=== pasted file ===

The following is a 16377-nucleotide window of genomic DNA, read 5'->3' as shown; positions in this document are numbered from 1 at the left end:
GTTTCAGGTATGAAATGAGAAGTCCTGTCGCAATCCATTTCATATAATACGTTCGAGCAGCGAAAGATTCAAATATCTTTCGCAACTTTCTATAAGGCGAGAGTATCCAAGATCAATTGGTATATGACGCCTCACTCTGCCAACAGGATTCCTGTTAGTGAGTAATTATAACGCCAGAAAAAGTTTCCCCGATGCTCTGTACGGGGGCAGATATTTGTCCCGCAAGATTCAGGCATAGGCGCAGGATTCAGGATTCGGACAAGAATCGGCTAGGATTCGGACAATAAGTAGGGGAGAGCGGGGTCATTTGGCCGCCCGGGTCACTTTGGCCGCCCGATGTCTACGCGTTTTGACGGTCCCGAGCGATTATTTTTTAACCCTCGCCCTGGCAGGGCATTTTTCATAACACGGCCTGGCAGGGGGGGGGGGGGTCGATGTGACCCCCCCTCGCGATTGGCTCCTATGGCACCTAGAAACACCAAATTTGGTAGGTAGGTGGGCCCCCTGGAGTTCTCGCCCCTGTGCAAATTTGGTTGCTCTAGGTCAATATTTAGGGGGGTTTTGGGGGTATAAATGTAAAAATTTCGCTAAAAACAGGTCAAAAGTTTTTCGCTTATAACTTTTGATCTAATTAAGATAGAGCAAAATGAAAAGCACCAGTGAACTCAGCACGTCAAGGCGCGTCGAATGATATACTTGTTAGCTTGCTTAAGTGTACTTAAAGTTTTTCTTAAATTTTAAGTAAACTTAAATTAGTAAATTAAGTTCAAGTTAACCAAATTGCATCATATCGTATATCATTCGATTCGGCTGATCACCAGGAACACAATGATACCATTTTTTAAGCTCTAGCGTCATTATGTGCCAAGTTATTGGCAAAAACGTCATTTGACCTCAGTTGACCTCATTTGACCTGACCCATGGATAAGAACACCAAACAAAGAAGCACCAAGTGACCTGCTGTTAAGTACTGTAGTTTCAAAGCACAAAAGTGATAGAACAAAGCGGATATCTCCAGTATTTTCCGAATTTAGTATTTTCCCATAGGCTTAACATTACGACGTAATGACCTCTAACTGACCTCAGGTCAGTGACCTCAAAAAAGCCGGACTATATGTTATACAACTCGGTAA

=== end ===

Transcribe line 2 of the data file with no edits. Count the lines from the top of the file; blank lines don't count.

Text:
GTTTCAGGTATGAAATGAGAAGTCCTGTCGCAATCCATTTCATATAATACGTTCGAGCAGCGAAAGATTCAAATATCTTTCGCAACTTTCTATAAGGCGAGAGTATCCAAGATCAATTGGTATATGACGCCTCACTCTGCCAACAGGATTCCTGTTAGTGAGTAATTATAACGCCAGAAAAAGTTTCCCCGATGCTCTGTACGGGGGCAGATATTTGTCCCGCAAGATTCAGGCATAGGCGCAGGATTCAGGATTCGGACAAGAATCGGCTAGGATTCGGACAATAAGTAGGGGAGAGCGGGGTCATTTGGCCGCCCGGGTCACTTTGGCCGCCCGATGTCTACGCGTTTTGACGGTCCCGAGCGATTATTTTTTAACCCTCGCCCTGGCAGGGCATTTTTCATAACACGGCCTGGCAGGGGGGGGGGGGGTCGATGTGACCCCCCCTCGCGATTGGCTCCTATGGCACCTAGAAACACCAAATTTGGTAGGTAGGTGGGCCCCCTGGAGTTCTCGCCCCTGTGCAAATTTGGTTGCTCTAGGTCAATATTTAGGGGGGTTTTGGGGGTATAAATGTAAAAATTTCGCTAAAAACAGGTCAAAAGTTTTTCGCTTATAACTTTTGATCTAATTAAGATAGAGCAAAATGAAAAGCACCAGTGAACTCAGCACGTCAAGGCGCGTCGAATGATATACTTGTTAGCTTGCTTAAGTGTACTTAAAGTTTTTCTTAAATTTTAAGTAAACTTAAATTAGTAAATTAAGTTCAAGTTAACCAAATTGCATCATATCGTATATCATTCGATTCGGCTGATCACCAGGAACACAATGATACCATTTTTTAAGCTCTAGCGTCATTATGTGCCAAGTTATTGGCAAAAACGTCATTTGACCTCAGTTGACCTCATTTGACCTGACCCATGGATAAGAACACCAAACAAAGAAGCACCAAGTGACCTGCTGTTAAGTACTGTAGTTTCAAAGCACAAAAGTGATAGAACAAAGCGGATATCTCCAGTATTTTCCGAATTTAGTATTTTCCCATAGGCTTAACATTACGACGTAATGACCTCTAACTGACCTCAGGTCAGTGACCTCAAAAAAGCCGGACTATATGTTATACAACTCGGTAA